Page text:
Typeform tweeted: “We didn’t get any further than this @WhiteHouse”. The tweet included a screenshot of the question “Are you a U.S. citizen or permanent resident?” Typeform checked “no”. The Guardian reported that Typeform is based in Barcelona.

As always, it is a good idea to read a survey’s user agreement before you post any of your information into it. Ars Technica reported that the user agreement gives the Trump Administration a broad license to use the information that users post into the survey, including publishing it.

More specifically, the user agreement “grants the U.S. Government a license to use, edit, display, publish, broadcast, transmit, post, or otherwise distribute all or part of the Content (including edited, composite, or derivative works made therefrom)”.

“You waive any right to inspect or approve of any Content edited, composite or derivative works made from Content (including those which may contain your information) before use. You are not entitled to any prior notice before the U.S. Government uses Content or Information. You are not entitled to any compensation for Content.”

“You understand that Content may not be altered or deleted by you after submission, You further understand that your submission may be subject to the Federal Records Act and/or the Presidential Records Act and may be subject to public release according to those statutes.”

The Verge reported that near the end of the survey, it invites users to opt into email newsletters from President Trump “so we can update you without relying on platforms like Facebook and Twitter.”

Another part of the survey points users toward the user agreement, and states: “you understand this form is for information gathering only.” I think there are going to be a lot of disappointed people who presume that filling out the survey will instantly make their suspended or banned accounts accessible once again. In addition, some people may not realize they opted-in to a newsletter.


Social Media Companies to Tackle Terrorist and Violent Extremist Content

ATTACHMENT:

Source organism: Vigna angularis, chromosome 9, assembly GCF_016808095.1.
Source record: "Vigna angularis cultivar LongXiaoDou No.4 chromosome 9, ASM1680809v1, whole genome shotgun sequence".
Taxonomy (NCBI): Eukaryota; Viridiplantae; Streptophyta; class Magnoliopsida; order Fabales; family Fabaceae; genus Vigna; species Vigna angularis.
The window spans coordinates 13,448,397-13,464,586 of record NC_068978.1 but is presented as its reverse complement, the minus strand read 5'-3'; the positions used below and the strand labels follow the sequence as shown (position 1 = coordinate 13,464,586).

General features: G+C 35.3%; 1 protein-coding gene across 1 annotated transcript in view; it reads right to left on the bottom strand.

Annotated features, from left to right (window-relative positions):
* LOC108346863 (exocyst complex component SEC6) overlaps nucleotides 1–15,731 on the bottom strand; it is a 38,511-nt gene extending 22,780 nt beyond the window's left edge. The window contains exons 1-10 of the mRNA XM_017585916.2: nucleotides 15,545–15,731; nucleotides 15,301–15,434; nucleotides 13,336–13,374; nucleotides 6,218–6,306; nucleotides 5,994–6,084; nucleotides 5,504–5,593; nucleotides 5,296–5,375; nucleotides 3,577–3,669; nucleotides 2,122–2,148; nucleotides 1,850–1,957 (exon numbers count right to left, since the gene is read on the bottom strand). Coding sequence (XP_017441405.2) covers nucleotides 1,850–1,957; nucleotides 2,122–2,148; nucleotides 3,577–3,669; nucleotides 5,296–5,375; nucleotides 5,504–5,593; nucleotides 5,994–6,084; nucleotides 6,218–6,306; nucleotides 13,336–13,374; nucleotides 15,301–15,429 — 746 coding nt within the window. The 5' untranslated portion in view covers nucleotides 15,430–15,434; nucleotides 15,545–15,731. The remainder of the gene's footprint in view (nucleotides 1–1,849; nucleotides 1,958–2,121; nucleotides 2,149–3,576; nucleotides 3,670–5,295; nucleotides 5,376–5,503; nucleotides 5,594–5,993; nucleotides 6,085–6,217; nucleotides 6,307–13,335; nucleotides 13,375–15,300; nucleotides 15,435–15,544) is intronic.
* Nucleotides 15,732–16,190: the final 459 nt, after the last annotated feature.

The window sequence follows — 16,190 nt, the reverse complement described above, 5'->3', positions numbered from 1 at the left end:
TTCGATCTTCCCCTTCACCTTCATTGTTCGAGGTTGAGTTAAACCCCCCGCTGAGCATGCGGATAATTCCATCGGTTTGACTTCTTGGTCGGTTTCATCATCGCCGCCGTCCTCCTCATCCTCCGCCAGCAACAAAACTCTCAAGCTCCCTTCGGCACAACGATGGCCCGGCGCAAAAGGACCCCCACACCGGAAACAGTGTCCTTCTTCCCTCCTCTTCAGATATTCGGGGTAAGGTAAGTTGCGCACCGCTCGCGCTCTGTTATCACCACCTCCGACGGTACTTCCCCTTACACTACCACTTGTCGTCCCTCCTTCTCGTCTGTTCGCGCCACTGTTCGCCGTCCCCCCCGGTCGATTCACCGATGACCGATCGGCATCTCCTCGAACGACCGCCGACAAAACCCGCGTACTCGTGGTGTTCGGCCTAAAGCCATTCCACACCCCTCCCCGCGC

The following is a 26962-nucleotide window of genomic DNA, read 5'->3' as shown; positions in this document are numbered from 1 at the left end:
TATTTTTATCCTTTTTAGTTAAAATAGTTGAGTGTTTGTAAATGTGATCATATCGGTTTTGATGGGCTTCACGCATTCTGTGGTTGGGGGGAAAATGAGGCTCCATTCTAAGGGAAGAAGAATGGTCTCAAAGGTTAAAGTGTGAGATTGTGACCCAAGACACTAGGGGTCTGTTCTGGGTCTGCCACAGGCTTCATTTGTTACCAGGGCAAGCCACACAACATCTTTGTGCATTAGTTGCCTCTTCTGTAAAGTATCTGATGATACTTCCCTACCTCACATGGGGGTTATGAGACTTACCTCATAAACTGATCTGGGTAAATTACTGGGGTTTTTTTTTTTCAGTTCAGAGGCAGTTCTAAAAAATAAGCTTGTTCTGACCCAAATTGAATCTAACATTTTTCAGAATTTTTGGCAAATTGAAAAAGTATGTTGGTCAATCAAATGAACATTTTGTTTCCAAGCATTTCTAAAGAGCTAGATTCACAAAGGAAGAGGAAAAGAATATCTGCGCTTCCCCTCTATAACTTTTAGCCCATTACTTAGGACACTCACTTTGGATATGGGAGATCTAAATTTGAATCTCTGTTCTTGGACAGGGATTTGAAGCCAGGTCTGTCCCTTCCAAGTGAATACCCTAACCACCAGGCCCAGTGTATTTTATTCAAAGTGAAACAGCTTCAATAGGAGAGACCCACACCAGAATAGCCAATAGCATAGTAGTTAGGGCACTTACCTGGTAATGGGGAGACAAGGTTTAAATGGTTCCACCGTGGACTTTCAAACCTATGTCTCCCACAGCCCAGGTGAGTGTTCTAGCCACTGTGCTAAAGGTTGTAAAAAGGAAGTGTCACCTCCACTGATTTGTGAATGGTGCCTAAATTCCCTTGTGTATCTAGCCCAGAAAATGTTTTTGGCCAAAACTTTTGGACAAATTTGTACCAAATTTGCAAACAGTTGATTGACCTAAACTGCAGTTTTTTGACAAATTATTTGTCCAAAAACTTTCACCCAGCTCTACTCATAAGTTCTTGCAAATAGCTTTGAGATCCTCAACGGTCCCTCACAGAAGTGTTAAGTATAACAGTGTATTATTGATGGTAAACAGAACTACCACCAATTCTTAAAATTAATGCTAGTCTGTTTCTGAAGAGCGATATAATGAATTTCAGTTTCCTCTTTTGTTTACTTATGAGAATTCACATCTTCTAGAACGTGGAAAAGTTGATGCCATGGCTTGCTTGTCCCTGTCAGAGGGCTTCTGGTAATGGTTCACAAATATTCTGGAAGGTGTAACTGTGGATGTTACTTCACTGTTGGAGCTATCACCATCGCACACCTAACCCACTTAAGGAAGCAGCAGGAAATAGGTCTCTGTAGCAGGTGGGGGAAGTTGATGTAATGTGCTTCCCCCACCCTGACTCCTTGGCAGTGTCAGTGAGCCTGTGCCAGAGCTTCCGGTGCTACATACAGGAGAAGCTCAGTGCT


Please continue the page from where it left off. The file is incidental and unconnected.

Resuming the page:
Facebook, Microsoft, and Twitter have responded to the Christchurch Call to eliminate terrorist and violent extremist content online by committing to remove that content from their social media sites. As far as I can tell, this is the first time those three companies have decided to work together on removing that type of content.

In March of this year, a terrorist attack against two mosques in Christchurch, New Zealand, was livestreamed. The Christchurch Call was created by New Zealand Prime Minister, Jacinda Ardern, and French President, Emmanuel Macron. Ars Technica reported that Australia, Canada, Germany, Japan and the United Kingdom have signed on.

The Christchurch Call is a commitment by Governments and tech companies to eliminate terrorist and violent extremist content online. It rests on the conviction that a free, open and secure internet offers extraordinary benefits to society. Respect for freedom of expression is fundamental. However, no one has the right to create and share terrorist and violent extremist content online.

Facebook, Twitter and Microsoft have all committed to the Christchurch Call. Each company posted nearly identical details about how they will enact policies to combat the spread of terrorist and violent extremist content online.

Each company will be: “identifying appropriate checks on livestreaming, aimed at reducing the risks of disseminating terrorist and violent extremist content online. These may include enhanced vetting measures (such as streamer ratings or scores, account activity, or validation processes) and moderation of certain livestreaming events where appropriate. Checks on livestreaming necessarily will be tailored to the context of specific livestreaming services, including the type of audience, the nature or character of the livestreaming service, and the likelihood of exploitation.”

The companies will also improve technology to detect and remove terrorist and violent extremist content. They will combat hate and bigotry by providing greater support for relevant research – with an emphasis on the impact of online hate on offline discrimination and violence – and supporting capacity and capability of NGOs working to challenge hate and promote pluralism and respect online.